(1) The first form may be left out of the question. A few pounds painfully accumulated in a cracked tea-pot, are easily stolen and soon spent upon the first serious illness. There is probably less of this form of saving now than there was fifty years ago.
(2) Assistance by the State has taken the shape of the Post Office Savings Bank and of State annuities. The latter were established in 1865; but in the succeeding thirty-two years only 30,646 immediate and 2,980 deferred annuities were purchased, and of these 13,883 have lapsed by effluxion of time and other causes.* For convenience of calculation, the amounts invested in Trustee Savings Banks may be added to the investments in the Post Office Savings Bank showing a total, in round figures, of £164,000,000. This seems imposing ; but as it is shared amongst 8,760,000 depositors, the average investment per individual is only about £19. (3) Of combined mutual effort, there are four methods :
(a) BUILDING SOCIETIES. Excepting in certain well-defined districts, such as Woolwich, the large cotton-spinning towns, and the smaller towns in the vicinity of coal-mines, the main body of investors is drawn from the middle and shopkeeping class. The security of building societies is mis. trusted, sometimes with reason ; and their benefits are beyond reach of all except the best-paid artizans. They do not touch the main problem.
(6) CO-OPERATION. The Co-operative movement devotes but little of its resources to provision for old age. Its total capital was, in 1897, only €22,984,825, divided among 1,512,128 members, which gives about £15 per head. I
(c) TRADE UNIONS. Here, if anywhere, should effective provision be discovered, since members, funds, and control are essentially working class ; and insurance is a recognized department of Trade Union activity. But an analysis of the assistance rendered by Trade Unions demonstrates its inadequacy: For the year 1893, 687 societies forwarded returns of their membership, income and expenditure. Only 89 of the societies had a superannuation benefit, while 598, or 77 per ceni..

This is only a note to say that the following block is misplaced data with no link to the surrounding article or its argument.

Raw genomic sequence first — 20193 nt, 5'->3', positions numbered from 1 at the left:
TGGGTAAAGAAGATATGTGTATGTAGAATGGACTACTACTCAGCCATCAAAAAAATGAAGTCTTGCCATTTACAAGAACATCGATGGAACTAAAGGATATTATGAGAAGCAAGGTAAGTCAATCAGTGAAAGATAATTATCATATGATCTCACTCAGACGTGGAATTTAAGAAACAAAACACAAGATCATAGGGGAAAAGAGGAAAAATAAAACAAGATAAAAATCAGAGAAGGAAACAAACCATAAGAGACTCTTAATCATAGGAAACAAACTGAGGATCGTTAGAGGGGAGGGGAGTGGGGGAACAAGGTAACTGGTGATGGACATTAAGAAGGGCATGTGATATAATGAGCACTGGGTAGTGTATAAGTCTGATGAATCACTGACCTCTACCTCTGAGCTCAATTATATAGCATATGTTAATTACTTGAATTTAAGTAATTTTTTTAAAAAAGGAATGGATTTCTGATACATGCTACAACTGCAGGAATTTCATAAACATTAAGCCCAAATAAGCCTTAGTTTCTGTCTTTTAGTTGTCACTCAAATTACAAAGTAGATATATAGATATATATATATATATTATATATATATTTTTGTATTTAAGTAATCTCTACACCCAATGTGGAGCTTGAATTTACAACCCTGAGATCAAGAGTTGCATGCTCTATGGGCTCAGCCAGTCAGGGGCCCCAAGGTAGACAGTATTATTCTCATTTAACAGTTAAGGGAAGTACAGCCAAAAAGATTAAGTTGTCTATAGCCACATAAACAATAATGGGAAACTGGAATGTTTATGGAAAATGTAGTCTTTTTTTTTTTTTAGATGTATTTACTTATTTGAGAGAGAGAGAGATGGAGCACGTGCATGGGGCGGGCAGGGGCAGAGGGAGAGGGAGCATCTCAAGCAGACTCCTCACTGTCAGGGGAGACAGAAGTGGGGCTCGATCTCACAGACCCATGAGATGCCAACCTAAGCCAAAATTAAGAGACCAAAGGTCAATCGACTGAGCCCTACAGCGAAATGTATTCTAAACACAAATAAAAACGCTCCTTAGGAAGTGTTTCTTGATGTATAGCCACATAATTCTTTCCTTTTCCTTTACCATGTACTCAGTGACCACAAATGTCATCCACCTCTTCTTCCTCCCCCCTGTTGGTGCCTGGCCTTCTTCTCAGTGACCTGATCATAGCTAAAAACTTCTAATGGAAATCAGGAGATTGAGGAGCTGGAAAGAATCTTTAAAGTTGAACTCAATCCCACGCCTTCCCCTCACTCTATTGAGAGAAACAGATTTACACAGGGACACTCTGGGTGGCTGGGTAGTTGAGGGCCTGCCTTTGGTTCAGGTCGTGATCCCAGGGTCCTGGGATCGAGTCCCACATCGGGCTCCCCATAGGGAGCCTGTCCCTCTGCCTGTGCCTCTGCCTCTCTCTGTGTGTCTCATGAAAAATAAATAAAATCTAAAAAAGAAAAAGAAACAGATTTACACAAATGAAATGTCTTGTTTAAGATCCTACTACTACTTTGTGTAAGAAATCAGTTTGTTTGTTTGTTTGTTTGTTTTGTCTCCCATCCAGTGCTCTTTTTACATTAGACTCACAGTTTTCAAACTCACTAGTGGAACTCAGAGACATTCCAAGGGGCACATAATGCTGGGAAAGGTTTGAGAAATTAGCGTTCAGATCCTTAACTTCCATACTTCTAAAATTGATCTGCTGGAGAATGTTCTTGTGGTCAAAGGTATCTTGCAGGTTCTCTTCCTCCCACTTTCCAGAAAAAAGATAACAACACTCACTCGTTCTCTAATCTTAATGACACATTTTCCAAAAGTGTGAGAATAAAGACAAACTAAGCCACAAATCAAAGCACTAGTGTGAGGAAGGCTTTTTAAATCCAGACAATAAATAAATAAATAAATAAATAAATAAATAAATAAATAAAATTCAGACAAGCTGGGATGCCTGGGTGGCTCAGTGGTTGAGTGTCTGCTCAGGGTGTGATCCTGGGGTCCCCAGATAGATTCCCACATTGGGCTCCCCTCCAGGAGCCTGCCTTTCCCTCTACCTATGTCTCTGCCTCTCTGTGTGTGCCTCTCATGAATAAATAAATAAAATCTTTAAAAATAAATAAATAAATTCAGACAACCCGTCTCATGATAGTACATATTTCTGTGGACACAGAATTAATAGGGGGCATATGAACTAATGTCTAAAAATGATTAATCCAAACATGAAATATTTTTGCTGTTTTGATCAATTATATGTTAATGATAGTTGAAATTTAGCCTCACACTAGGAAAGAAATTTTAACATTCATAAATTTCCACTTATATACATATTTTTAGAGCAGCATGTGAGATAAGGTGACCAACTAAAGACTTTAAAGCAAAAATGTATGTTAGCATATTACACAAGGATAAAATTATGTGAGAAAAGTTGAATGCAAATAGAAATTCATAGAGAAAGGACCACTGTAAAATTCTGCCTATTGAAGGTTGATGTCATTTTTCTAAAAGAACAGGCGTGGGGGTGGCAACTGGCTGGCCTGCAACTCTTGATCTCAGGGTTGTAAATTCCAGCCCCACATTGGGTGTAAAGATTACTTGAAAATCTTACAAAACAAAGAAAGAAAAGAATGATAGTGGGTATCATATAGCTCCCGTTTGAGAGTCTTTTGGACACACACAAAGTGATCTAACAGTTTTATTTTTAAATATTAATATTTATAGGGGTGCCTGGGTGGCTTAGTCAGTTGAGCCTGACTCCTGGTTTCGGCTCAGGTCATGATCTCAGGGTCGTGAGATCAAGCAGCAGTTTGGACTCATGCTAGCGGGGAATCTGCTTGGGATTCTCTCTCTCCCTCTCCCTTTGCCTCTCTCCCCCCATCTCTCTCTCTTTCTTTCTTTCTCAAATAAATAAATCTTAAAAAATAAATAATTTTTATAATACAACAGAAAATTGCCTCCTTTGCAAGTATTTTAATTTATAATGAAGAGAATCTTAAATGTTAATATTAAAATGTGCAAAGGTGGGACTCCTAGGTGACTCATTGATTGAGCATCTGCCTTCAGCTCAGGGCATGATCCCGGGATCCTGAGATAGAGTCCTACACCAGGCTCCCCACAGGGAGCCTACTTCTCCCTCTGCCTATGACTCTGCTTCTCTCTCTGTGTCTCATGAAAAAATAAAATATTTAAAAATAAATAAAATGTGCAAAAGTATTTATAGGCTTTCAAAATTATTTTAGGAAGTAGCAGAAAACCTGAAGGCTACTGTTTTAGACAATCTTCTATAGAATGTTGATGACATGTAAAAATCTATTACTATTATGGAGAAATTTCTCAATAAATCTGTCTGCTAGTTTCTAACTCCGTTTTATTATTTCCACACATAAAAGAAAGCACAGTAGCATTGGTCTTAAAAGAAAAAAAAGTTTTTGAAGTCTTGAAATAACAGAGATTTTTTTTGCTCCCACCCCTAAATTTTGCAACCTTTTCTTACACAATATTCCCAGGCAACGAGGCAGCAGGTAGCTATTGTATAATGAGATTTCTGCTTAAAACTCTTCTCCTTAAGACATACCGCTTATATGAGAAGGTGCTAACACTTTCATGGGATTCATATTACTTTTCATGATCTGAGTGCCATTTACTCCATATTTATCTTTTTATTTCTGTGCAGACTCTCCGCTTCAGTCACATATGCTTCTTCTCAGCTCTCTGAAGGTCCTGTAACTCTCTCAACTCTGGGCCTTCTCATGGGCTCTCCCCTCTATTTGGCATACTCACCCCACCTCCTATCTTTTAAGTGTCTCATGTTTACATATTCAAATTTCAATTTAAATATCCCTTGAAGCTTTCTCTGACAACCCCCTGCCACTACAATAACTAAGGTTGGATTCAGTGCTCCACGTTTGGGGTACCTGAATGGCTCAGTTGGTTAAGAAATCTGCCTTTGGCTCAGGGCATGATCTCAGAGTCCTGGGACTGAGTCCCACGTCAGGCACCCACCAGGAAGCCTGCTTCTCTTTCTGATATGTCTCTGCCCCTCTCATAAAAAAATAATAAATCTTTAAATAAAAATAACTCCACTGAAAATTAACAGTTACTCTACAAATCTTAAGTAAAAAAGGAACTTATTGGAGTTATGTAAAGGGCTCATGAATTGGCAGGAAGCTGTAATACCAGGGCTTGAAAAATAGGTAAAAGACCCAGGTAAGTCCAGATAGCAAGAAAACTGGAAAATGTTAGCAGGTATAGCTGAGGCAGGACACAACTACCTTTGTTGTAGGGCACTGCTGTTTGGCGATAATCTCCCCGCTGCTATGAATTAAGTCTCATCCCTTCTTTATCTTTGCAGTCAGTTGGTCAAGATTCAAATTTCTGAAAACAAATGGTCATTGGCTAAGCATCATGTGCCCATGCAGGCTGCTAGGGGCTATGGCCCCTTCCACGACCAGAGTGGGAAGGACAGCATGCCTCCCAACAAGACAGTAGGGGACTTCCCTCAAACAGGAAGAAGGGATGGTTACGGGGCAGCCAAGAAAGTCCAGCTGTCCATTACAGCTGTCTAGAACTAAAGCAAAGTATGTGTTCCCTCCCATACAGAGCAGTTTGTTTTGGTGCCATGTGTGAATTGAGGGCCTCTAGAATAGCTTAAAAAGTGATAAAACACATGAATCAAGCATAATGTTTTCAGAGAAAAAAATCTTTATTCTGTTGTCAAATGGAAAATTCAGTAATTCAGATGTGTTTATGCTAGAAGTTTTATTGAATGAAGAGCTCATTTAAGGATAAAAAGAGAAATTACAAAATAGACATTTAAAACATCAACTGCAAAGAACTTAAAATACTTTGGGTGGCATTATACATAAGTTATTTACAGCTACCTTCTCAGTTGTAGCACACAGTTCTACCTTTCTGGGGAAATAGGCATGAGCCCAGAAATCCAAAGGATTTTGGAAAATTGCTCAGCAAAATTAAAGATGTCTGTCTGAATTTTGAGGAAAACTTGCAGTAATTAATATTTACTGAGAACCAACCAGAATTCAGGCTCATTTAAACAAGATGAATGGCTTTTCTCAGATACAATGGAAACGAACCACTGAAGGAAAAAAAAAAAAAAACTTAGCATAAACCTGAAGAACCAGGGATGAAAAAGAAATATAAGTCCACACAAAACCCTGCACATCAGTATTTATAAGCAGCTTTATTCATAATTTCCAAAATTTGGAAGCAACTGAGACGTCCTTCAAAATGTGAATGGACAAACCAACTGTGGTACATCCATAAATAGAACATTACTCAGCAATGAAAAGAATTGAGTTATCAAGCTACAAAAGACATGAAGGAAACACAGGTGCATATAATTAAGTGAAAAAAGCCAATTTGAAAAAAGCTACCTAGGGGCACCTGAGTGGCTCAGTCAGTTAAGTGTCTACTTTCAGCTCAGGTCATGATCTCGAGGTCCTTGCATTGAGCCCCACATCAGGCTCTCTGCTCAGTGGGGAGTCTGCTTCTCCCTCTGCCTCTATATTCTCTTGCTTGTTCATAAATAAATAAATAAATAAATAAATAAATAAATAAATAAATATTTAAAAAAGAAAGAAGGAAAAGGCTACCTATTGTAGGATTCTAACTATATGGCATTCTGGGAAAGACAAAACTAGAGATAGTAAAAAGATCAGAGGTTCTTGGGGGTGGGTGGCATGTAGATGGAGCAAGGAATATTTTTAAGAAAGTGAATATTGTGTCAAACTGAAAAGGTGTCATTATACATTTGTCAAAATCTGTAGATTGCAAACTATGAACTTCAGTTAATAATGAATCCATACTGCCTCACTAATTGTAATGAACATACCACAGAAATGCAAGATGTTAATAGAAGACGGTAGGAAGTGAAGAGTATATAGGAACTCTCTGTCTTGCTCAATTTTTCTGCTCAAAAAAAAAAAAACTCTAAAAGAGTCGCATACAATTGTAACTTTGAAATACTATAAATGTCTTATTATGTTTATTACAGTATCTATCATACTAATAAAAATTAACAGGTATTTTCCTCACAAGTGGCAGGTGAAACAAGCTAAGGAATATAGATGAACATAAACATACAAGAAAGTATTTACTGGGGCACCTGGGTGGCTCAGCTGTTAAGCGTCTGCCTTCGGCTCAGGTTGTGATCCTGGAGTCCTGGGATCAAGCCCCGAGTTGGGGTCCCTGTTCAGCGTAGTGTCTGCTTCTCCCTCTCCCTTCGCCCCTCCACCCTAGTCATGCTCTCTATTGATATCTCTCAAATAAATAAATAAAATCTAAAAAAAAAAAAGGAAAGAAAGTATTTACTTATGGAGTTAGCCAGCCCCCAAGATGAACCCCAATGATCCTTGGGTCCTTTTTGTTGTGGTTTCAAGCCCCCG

+ C-9011, 1898, pp. 197-9.
IC-9011, 1890, p. 23.
had none. These 687 societies contained 1,270,789 members, out of whom 812,1 u belonged to societies that did not possess a superannuation benefit. In other words, seven out of every ten Trade Unionists belong to societies in which there is absolutely no provision for old age. In 1893 only 6,789 members received superannuation benefit.* This benefit, too, involves a dangerous strain, since it is apt to outgrow the resources of a Trade Union. For instance, in 1851 the percentage of members of the Amalgamated Society of Engineers upon superannuation benefit was o'09. Since then there has been a steady, and, to the officials, an alarming increase, till in 1898 the proportion was 4'05 per cent. “We hope, urged the officials, "the efforts of the last Delegate Meeting to finance and make this benefit secure, will be followed up by another effort of some kind, which will enable to grant this benefit with pleasure, instead of, as is the case at present, with a fearsome thought of our ability to pursue a con. sistent and active Trade Policy.”'t The case of the Engineers' Society is not exceptional in this respect ; and the drift of feeling among Trade Unionists indicates a reduction rather than an extension of the scope of superannuation benefits.
(d) FRIENDLY SOCIETIES. Were it not for the claims made for Friendly Societies, the extent of their contribution to a practical solution of the problem of old age might safely be ignored.' With the exception of a reckless granting of continuous sick pay, they have not accomplished any. thing. And even with regard to sick pay, considerations for the future prosperity, to say nothing of the mere existence, of their societies are rapidly compelling the members to insist upon its abolition when the age of sixty-five is reached. I